Our most dangerous prayer

If you’ve spent much time on this blog, you’ll know that I think rather highly of the Collects (the prayers appointed for each Sunday) as offered in the 1979 Book of Common Prayer.  Some of majestic, some are beautiful, some are funny, and some, like this Sunday’s, are downright dangerous.

“Stir up your power, O Lord, and with great might come among us; and, because we are sorely hindered by our sins, let your bountiful grace and mercy speedily help and deliver us; through Jesus Christ our Lord, to whom, with you and the Holy Spirit, be honor and glory, now and for ever. Amen.”

Stir up your power and with great might come among us?  Seriously?  Jesus entered this world in the same way all the rest of have, born of a woman, totally dependent upon the outside world.  He came in great meekness and humility.  And he changed absolutely everything.  The incarnation of Jesus, which we will celebrate with joy and song in just  a few short weeks, is the story of God’s entering the world to save, redeem, re-create it.  And he did it all by way of a tiny baby.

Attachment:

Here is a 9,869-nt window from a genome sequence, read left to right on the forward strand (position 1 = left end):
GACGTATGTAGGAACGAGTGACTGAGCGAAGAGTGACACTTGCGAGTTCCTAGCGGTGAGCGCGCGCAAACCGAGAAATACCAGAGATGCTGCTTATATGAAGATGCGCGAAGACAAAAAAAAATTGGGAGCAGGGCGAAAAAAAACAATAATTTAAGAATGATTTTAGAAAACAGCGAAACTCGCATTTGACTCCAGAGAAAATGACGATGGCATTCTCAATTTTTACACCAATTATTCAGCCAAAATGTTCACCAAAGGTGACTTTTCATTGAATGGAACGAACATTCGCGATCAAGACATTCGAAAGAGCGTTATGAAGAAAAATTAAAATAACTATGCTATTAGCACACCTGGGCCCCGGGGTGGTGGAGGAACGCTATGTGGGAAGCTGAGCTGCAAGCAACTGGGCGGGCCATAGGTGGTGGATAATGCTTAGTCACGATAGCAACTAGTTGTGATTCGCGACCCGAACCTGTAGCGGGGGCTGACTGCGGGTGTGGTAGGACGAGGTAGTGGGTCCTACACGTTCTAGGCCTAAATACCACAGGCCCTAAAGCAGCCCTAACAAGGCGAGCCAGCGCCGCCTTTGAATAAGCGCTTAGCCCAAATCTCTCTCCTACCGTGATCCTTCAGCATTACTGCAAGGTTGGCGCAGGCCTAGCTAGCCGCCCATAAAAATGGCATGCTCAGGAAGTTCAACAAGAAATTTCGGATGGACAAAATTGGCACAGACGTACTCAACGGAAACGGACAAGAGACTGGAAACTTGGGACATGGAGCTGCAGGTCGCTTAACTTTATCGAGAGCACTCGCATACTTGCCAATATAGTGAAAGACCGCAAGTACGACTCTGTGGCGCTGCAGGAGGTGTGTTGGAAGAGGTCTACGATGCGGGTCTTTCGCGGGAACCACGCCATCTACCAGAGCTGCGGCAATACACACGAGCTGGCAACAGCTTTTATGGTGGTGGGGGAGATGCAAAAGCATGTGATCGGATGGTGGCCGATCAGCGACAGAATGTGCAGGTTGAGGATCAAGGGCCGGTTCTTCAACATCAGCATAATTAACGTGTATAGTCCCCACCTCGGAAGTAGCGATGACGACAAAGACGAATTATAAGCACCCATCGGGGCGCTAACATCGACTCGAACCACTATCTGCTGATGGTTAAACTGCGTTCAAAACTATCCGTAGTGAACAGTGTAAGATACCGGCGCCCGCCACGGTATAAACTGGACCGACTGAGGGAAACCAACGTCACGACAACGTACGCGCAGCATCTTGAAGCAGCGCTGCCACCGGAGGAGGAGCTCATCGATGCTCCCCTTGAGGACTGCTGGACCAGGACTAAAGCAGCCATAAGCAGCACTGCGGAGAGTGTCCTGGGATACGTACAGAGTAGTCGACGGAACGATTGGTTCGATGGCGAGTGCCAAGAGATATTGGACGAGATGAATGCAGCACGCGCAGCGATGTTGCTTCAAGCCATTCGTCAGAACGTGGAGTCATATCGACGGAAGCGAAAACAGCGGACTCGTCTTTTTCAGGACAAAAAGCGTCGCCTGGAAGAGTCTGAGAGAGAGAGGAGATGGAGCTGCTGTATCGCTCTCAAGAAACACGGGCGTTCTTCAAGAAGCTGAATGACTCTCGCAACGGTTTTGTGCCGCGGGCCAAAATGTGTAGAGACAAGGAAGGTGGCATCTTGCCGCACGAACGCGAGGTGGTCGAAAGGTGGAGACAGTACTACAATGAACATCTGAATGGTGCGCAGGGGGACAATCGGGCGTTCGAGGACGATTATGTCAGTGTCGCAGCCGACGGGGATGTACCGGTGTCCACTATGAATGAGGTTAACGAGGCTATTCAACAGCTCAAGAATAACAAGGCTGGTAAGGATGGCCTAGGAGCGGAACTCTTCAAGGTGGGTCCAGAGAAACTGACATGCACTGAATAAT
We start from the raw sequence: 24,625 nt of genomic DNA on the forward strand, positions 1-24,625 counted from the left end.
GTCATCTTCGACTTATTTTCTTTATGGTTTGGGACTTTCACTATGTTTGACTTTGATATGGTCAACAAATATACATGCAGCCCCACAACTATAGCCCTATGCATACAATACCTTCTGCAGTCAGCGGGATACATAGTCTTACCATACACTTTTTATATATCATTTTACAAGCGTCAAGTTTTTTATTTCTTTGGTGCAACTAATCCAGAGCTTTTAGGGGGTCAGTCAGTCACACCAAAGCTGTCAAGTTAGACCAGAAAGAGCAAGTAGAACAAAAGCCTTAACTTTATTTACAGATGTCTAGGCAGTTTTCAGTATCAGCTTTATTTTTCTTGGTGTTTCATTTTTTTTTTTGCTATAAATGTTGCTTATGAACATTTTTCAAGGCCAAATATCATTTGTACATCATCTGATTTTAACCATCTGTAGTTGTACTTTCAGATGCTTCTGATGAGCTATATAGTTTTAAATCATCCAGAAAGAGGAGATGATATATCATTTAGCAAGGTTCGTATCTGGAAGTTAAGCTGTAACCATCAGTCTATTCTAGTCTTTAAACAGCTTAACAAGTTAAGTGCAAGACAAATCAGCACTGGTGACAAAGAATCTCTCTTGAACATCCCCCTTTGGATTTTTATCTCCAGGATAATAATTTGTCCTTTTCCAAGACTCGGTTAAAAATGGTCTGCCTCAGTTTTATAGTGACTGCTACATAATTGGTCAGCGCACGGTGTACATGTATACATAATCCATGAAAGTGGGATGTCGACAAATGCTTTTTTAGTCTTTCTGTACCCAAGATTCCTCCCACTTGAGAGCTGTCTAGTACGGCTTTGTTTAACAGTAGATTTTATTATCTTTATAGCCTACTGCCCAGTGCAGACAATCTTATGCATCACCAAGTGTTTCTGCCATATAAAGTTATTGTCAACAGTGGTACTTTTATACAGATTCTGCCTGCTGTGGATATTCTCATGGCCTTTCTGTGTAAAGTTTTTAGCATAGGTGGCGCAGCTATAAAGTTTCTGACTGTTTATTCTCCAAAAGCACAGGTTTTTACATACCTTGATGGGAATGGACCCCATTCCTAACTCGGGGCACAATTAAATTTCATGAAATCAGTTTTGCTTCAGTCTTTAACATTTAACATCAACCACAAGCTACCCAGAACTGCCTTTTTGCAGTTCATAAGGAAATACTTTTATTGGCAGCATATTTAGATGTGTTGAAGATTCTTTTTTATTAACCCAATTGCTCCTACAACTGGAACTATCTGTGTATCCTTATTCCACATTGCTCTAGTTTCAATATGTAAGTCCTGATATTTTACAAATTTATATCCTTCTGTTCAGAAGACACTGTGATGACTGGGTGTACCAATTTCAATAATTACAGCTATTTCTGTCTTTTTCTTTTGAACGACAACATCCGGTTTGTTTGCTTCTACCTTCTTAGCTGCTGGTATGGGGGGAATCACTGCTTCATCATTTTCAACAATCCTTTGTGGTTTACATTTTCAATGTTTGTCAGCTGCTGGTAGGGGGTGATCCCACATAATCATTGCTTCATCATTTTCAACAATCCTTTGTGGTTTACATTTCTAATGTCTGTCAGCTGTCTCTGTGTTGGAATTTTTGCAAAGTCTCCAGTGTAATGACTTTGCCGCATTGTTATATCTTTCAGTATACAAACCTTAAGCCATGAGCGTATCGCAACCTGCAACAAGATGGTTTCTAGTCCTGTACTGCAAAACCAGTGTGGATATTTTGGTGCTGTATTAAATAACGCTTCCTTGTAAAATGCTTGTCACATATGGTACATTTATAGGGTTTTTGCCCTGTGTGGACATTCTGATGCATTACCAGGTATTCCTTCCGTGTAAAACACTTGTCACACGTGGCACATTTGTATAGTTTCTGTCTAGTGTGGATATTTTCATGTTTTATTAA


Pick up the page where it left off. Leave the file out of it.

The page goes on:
So what, then, are we doing asking God to come again, but this time with “power and great might”?  Do we give any thought to what might happen if God answers this prayer?  Those sins that “sorely hinder” us?  They can’t be in the way when God comes with “power and might.”

This is a very dangerous prayer, perhaps our most dangerous.  If God answers it, the whole world changes.  But perhaps more dangerous than that, if God answers our prayer this Sunday, I will change.  Am I ready for that?  Are you?

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One response

  1. Like this-one of my fav collects-nick name for this Sunday “stir up Sunday”
    reminds me of an old pop song where a squirrel runs through a revival in Mississippi-it seems to me it would be worse if God didn’t answer this prayer because the other side stirs also-God is always at work stirring things up whether we realize it or not-so we may as well want to be in the pic of the “stirred ones and with God’s plan-it’s better to feel “stirred up” for and by Jesus than to be “blah” or enrolled in the wrong plan-we want Jesus to enroll us in His plan for us-
    Although, Steve, I must admit that I do become a bit anxious when it seems to me that your feet won’t stay still and as I recall on at least one occasion asking why your shoes were off-I’m so thankful to God that you are with us at St. Paul’s

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